Dr Katia Chornik, a researcher at Manchester University, has looked into how the military dictator employed songs by Dalida's 1974 hit, Gigi l'Amoroso, as well as songs by Spanish crooner Julio Iglesias, as part of a "torture soundtrack".
Other songs by former Beatle George Harrison and the soundtrack to Stanley Kubrick's A Clockwork Orange were also played over and over again at high volume in the countless torture houses and concentration camps of Chile's dictatorship years.
"Pinochet's system used music to indoctrinate detainees, as a form of punishment and a soundtrack to torture," Chornick told the UK's Daily Telegraph.
"Played at intensely high volumes for days on end, the otherwise popular songs were used to inflict psychological and physical damage."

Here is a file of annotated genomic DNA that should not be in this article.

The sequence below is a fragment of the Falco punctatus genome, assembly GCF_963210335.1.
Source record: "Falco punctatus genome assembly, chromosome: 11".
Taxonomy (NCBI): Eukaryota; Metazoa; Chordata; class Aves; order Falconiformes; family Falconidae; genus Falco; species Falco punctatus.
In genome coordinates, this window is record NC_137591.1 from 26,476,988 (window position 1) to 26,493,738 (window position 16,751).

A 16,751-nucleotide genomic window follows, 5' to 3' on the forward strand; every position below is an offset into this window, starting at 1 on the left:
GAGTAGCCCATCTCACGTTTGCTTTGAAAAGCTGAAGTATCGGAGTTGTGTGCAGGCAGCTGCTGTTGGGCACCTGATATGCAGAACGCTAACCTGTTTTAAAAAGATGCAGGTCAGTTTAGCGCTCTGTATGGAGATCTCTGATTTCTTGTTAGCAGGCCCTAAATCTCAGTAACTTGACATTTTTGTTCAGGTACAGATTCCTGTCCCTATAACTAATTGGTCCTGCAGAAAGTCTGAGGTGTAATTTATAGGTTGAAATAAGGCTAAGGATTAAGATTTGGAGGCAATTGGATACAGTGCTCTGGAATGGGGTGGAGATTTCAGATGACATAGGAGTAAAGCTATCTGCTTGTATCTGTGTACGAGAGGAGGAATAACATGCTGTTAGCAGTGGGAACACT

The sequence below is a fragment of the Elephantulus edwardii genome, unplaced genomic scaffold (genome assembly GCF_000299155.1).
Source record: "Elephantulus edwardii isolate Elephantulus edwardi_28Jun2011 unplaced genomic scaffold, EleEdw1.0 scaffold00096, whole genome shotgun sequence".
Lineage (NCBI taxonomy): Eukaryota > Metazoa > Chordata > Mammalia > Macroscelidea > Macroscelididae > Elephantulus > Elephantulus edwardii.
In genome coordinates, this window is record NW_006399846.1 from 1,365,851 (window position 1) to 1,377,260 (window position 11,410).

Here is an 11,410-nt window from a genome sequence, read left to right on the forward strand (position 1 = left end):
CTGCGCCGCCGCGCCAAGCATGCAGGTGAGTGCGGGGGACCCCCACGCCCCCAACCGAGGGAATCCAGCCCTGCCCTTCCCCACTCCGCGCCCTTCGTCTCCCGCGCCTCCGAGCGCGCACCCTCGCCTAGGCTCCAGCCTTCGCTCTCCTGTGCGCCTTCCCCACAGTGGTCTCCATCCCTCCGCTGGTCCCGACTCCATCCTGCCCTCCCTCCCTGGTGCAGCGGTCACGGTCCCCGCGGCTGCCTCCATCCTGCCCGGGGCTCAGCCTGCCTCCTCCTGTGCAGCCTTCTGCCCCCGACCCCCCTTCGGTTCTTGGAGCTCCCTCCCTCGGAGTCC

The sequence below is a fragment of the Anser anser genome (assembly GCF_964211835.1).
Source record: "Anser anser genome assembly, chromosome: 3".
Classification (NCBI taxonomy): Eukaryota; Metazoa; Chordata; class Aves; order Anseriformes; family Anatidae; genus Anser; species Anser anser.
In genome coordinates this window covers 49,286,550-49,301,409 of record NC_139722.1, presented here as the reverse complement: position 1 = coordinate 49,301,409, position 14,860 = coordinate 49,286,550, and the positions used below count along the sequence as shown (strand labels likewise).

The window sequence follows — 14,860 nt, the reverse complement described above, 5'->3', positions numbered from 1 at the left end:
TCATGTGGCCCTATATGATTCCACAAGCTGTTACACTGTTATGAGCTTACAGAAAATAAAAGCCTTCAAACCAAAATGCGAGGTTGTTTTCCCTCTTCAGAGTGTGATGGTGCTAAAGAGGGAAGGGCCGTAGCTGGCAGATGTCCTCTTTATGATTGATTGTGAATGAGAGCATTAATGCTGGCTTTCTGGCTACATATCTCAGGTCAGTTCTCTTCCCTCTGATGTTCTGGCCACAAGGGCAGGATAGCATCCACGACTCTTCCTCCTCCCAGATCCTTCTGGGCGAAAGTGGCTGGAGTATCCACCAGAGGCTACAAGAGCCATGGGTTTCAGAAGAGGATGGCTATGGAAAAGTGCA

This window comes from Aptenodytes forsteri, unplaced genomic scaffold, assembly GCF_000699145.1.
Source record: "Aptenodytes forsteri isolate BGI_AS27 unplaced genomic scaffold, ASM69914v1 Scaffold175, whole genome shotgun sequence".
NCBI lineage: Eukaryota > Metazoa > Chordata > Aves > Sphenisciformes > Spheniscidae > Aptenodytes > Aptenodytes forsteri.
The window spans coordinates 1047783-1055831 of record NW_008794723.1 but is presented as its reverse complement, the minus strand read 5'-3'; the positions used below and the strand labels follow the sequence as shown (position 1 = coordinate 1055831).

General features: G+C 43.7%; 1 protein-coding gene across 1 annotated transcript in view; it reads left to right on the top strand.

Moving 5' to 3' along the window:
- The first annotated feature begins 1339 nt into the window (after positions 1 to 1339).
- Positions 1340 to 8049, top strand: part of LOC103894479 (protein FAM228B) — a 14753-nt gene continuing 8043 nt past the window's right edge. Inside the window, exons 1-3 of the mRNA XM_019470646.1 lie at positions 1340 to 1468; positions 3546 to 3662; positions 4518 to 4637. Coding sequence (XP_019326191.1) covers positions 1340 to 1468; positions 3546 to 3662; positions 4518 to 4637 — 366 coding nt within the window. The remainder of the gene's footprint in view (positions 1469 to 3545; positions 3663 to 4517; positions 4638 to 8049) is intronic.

Gigi l'Amoroso made it to number one in nine countries, and sold 3.5 million copies in Europe.
Dalida was born in Cairo, Egypt, to Italian parents in 1933. Her career spanned more than 30 years and she performed in more than 10 languages. She committed suicide in 1987, leaving a note saying, "Life has become unbearable for me…Forgive me".
Watch a video of Gigi l'Amoroso: